S-Space College of Social Sciences (사회과학대학) Institute for Social Development and Policy Research (사회발전연구소) Development and Society Korea Journal of Population and Development Vol.26 No.1/2 (1997)
Why Do Some Women Participate in the Labor Force While Others Stay at Home?
- Lee, Mi Jeong
- Issue Date
- Korea Journal of Population and Development, Vol.26 No.2, pp. 33-54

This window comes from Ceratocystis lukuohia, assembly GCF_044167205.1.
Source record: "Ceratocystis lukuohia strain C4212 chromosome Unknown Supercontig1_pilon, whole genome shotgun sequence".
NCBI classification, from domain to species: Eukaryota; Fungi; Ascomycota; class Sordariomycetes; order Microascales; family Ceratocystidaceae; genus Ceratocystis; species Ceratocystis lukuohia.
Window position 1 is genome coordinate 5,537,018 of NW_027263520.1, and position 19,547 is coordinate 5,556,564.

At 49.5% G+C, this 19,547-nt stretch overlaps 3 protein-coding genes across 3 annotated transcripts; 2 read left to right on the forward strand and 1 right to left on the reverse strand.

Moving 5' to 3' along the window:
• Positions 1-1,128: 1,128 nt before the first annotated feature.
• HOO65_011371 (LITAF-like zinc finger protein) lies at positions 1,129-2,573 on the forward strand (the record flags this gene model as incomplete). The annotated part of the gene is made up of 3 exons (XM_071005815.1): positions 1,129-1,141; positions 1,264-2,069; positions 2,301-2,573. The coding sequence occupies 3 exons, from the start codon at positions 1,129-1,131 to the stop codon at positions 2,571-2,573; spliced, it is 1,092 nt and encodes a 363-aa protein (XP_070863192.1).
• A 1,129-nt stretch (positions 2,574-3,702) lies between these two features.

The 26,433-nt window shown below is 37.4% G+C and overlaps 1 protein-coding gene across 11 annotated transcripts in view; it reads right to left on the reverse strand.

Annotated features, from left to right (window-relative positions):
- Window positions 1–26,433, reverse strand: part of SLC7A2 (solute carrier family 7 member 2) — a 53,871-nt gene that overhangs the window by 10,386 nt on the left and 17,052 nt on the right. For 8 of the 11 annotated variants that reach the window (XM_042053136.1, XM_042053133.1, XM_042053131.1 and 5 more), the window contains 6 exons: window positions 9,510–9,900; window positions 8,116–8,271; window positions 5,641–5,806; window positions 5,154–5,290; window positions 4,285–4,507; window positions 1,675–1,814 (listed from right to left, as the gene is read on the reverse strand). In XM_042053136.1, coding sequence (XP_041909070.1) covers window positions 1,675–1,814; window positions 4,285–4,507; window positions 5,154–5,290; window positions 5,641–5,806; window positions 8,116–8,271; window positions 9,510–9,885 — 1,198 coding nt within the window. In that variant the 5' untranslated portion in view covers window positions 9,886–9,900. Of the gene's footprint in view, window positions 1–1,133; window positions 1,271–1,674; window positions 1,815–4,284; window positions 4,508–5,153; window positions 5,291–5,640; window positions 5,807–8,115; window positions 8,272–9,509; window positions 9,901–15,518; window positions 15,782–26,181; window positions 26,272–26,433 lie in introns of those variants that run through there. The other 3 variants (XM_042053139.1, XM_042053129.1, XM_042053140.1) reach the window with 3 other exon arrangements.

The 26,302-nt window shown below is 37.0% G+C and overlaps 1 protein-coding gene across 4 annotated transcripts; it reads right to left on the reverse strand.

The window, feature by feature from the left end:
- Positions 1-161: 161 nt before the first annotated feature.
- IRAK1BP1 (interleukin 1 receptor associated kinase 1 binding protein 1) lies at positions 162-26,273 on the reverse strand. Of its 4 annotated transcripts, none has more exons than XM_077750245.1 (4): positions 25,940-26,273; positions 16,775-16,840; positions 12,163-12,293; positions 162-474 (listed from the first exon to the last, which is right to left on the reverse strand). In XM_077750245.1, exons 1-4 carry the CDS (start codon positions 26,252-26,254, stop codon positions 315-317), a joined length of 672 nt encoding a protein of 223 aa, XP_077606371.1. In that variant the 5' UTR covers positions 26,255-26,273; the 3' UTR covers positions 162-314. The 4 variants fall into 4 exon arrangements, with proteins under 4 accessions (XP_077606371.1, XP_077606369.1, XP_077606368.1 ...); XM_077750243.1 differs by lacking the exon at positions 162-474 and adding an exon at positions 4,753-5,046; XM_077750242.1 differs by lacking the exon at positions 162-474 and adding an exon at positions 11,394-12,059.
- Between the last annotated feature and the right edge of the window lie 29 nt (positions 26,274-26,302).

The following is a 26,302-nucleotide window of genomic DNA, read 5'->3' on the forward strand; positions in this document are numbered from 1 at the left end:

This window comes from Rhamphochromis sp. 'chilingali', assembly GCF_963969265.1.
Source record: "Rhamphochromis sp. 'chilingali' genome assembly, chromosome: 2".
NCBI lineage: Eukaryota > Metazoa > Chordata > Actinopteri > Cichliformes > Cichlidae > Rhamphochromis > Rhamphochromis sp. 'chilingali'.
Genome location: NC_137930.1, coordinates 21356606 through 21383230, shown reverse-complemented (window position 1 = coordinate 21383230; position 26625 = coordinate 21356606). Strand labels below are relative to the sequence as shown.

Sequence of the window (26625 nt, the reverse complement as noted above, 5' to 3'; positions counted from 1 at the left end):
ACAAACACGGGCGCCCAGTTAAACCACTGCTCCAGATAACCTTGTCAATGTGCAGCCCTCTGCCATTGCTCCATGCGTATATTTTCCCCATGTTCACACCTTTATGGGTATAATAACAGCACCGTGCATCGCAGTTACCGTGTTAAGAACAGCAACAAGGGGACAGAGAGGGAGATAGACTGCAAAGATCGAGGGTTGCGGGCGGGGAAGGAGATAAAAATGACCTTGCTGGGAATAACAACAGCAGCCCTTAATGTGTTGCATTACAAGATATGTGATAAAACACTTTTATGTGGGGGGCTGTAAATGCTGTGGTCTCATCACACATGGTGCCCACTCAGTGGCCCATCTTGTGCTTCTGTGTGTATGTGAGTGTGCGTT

- A woman with a high level of education is expected to participate actively in the labor market, according to the supply-side explanation. Due to her high earning potential, the opportunity cost of her staying at home will be greater than in the case of a woman with a low level of education. However, this approach does not seem to work well in explaining work behaviors of Korean women in 1970. In 1970, Korea was in the initial phase of industrialization which began to provide job opportunities for women in areas other than agriculture on a large scale. But, despite the increasing job opportunities, there were few options for well educated women in the labor market. Furthermore, domestic ideology formed by Confucianism prevailed and influenced Korean women’s behaviors. Structural and ideological factors are expected to have a negative effect on the participation in the labor market among educated women. My analysis shows that education effect on women’s participation in the labor force is not significant, which is contrary to the expectation from the supply-side explanation. The insignificant effect of education seems to result from the interplay between limited opportunities for women in the labor market structure and domestic ideology in Korea in 1970.
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